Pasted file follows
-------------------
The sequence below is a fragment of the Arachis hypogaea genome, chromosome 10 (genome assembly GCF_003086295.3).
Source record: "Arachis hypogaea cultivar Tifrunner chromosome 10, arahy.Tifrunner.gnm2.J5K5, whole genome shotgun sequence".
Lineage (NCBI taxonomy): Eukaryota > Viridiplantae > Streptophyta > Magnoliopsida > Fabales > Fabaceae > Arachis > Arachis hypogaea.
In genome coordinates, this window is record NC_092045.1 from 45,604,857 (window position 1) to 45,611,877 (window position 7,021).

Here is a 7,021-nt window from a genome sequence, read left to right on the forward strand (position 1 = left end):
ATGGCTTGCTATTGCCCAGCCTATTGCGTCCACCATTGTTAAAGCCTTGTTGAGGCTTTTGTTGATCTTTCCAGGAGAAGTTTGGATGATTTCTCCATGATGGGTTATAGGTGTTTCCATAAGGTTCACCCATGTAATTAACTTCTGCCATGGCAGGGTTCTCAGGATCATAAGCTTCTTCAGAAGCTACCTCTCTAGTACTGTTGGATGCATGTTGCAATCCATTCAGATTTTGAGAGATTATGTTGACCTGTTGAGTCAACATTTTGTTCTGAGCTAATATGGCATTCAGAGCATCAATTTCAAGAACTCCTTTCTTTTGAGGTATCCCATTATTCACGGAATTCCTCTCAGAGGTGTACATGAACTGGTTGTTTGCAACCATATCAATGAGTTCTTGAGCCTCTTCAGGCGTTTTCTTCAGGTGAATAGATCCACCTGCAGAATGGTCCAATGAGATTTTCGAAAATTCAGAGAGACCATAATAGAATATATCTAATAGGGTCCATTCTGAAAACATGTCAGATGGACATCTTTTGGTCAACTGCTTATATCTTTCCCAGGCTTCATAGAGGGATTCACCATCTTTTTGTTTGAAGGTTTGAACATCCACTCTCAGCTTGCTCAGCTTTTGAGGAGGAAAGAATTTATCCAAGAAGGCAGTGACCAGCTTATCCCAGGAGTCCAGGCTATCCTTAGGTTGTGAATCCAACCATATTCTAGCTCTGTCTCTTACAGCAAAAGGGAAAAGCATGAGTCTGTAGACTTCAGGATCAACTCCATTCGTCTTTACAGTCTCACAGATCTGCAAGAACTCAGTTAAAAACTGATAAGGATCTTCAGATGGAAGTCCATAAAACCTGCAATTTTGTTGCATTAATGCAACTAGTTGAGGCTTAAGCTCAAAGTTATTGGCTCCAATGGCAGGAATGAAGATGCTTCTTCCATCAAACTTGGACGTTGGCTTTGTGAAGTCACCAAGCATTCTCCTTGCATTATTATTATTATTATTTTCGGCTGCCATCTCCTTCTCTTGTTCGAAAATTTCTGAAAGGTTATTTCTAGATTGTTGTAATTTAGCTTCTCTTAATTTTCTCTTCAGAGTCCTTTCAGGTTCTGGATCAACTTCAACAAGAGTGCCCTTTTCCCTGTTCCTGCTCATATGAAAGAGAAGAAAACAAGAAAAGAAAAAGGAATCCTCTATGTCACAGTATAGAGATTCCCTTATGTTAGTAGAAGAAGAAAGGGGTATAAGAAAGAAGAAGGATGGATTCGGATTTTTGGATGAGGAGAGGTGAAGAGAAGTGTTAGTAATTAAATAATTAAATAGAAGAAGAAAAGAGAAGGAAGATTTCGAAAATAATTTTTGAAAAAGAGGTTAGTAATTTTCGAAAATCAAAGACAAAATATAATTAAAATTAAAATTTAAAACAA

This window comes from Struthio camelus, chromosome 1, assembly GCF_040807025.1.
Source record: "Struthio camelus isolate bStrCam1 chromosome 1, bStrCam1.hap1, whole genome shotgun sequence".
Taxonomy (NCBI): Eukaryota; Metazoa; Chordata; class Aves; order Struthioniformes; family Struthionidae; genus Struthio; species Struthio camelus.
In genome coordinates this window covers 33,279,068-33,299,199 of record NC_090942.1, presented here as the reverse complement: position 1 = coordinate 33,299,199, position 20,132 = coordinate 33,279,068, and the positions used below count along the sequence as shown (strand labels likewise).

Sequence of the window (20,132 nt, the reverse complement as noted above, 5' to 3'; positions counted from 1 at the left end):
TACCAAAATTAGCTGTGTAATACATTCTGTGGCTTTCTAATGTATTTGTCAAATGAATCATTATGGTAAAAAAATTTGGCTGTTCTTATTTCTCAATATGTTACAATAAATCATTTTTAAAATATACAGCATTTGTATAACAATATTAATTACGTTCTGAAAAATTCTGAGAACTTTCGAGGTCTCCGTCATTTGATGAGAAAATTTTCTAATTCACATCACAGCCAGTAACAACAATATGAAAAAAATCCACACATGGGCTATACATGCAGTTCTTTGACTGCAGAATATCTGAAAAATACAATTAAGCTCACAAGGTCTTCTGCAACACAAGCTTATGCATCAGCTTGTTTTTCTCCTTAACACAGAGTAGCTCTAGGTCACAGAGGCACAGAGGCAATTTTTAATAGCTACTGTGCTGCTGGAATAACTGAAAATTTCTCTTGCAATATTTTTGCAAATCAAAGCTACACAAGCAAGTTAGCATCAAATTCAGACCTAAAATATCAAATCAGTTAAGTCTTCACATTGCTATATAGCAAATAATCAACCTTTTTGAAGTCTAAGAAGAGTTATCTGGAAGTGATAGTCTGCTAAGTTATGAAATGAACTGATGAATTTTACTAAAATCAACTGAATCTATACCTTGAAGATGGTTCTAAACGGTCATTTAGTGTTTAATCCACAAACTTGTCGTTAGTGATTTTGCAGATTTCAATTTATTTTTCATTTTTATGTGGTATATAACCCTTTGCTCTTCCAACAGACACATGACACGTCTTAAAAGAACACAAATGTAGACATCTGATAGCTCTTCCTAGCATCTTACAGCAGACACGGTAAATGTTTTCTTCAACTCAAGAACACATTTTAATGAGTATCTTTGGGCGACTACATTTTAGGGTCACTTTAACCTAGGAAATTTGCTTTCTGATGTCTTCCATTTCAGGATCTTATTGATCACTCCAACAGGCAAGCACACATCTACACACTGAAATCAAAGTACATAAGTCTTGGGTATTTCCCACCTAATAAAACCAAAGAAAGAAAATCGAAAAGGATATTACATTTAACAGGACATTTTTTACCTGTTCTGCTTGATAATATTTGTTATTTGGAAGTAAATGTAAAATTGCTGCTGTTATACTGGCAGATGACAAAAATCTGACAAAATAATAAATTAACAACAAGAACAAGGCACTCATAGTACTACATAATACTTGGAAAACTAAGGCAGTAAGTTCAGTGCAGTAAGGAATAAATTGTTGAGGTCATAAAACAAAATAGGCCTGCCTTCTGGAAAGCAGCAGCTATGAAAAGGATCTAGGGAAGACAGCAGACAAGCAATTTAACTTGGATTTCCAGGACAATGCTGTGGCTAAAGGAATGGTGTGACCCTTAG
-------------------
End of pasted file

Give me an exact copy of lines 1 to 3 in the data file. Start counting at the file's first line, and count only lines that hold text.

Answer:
The sequence below is a fragment of the Arachis hypogaea genome, chromosome 10 (genome assembly GCF_003086295.3).
Source record: "Arachis hypogaea cultivar Tifrunner chromosome 10, arahy.Tifrunner.gnm2.J5K5, whole genome shotgun sequence".
Lineage (NCBI taxonomy): Eukaryota > Viridiplantae > Streptophyta > Magnoliopsida > Fabales > Fabaceae > Arachis > Arachis hypogaea.